Mosses are simple, rootless evergreen plants. They can live in a wide variety of habitats, but are most often found covering the ground, growing on stream beds, and on the base of trees in deciduous woodlands. Carpet moss grows in eastern North America and Europe. Carpet Moss, like its name, carpets the ground. In the spring the carpet moss is golden green, and turns dark green as it gets older. It looks almost velvety. Its leaves grow parallel to each other and taper off to a point at the end. The edges of the leaves have long, narrow cells which grow in pairs and make the margins look serrated.

Mosses originated from aquatic plants and still have a lot of things in common with them. Arctic moss actually survives the bitter cold of the arctic by growing under water. They absorb water through pores which always stay open, and require constant moisture. They don't have true roots, stems or leaves. They reproduce through spores and not through seeds.

Carpet moss reproduces both sexually and asexually. When producing sexually, depending on weather conditions, mosses produce small female structures that produce egg cells, or male structures that produce sperm cells. These can grow on different parts of the same plant. The sperms fertilize the eggs and develop into a spore-plant, or sporophyte. The sporophyte begins to grow from the female plant, taking nutrients from its parent because it can't produce its own food. This sporophyte is the long stalk with a small capsule on the end that you often see growing out of carpet moss. The capsules produce the spores. When conditions are dry, the capsules open and release the spores. These spores grow into the leafy male or female mosses. Moss can also reproduce asexually when bits of stem or leaves are separated from the plant and develop into new plants. Many people use Carpet Moss as a ground cover in gardening. Many years ago, people used to stuff their beds with Carpet Moss because they thought it made them sleep better.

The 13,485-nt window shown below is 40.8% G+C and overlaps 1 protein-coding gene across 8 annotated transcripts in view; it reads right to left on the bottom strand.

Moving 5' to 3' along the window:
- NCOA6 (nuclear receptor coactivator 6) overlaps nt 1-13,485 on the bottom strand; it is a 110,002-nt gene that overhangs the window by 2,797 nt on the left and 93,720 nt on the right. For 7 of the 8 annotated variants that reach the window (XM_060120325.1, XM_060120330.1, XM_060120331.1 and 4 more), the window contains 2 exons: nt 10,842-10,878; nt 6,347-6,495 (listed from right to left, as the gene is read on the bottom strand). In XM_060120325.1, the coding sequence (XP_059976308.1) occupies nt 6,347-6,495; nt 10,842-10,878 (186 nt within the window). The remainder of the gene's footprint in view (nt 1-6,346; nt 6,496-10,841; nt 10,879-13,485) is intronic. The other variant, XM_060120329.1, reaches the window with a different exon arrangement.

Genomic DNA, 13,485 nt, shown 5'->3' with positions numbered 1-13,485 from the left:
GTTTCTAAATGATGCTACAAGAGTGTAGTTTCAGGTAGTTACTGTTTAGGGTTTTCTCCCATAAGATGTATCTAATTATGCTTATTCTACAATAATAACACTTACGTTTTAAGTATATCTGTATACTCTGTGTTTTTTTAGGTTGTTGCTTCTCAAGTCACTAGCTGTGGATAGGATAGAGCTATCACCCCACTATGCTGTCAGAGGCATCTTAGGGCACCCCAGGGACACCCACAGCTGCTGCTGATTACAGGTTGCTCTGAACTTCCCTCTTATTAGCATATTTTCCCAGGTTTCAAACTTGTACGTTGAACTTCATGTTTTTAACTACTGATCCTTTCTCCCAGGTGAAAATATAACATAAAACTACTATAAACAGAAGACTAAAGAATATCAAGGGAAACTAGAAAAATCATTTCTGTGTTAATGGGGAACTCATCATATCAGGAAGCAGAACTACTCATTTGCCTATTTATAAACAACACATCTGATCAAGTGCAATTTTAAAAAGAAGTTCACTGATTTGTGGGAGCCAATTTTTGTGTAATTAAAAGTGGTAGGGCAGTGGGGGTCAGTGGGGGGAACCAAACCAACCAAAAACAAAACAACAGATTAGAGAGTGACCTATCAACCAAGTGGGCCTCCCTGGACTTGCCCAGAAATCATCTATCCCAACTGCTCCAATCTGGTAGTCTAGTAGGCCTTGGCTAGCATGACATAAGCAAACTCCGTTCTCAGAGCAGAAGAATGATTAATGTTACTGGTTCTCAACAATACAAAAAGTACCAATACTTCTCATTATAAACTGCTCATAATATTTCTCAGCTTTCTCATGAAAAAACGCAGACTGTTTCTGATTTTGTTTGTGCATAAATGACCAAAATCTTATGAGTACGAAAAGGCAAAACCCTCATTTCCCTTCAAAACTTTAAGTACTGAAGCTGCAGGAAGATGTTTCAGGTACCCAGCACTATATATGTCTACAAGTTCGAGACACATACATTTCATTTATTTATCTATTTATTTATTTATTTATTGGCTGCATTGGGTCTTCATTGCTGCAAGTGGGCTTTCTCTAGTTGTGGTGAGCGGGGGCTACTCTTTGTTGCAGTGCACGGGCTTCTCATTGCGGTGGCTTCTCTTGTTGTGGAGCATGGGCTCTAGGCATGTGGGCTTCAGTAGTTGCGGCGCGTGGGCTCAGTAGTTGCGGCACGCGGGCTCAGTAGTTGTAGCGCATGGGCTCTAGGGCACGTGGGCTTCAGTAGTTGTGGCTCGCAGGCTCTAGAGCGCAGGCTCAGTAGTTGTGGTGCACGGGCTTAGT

http://www.blueplanetbiomes.org/deciduous_plant_page.htm

Common Lime:
Common Name(s): Lime Tree, Linden, Basswood, Bast Tree, Spoonwood Genus: Tilia Species: x europaea
The common lime is a tall, stately tree, which grows in the deciduous forests of Europe, the British Isles, and the USA. In the USA it is known as a linden tree. It is the tallest broad-leaved tree in Britain. In the past it was found growing throughout the old growth forests of Europe. Today there are no original forests left there, but the common lime is still widespread because it is frequently planted along avenues and in gardens. The common lime can live up to 500 years. The tree can grow to a height of

120-130 ft (25 m). Bushy side shoots grow along the trunk from near the ground. The lower branches arch out, giving the tree an upside-down pyramid look. The leaves of the common lime grow

singly along a stem but not opposite each other, and about 4-7 inches (5-10 cm) wide. They are roundish and slightly heart shaped with small, finetoothed edges. Their color is a dull, dark green color above and lighter green underneath. The tops of the leaves are hairless but have tufts of white hairs at the junction of the veins underneath. The leaves often have small blisters caused by aphids and other sap-sucking insects.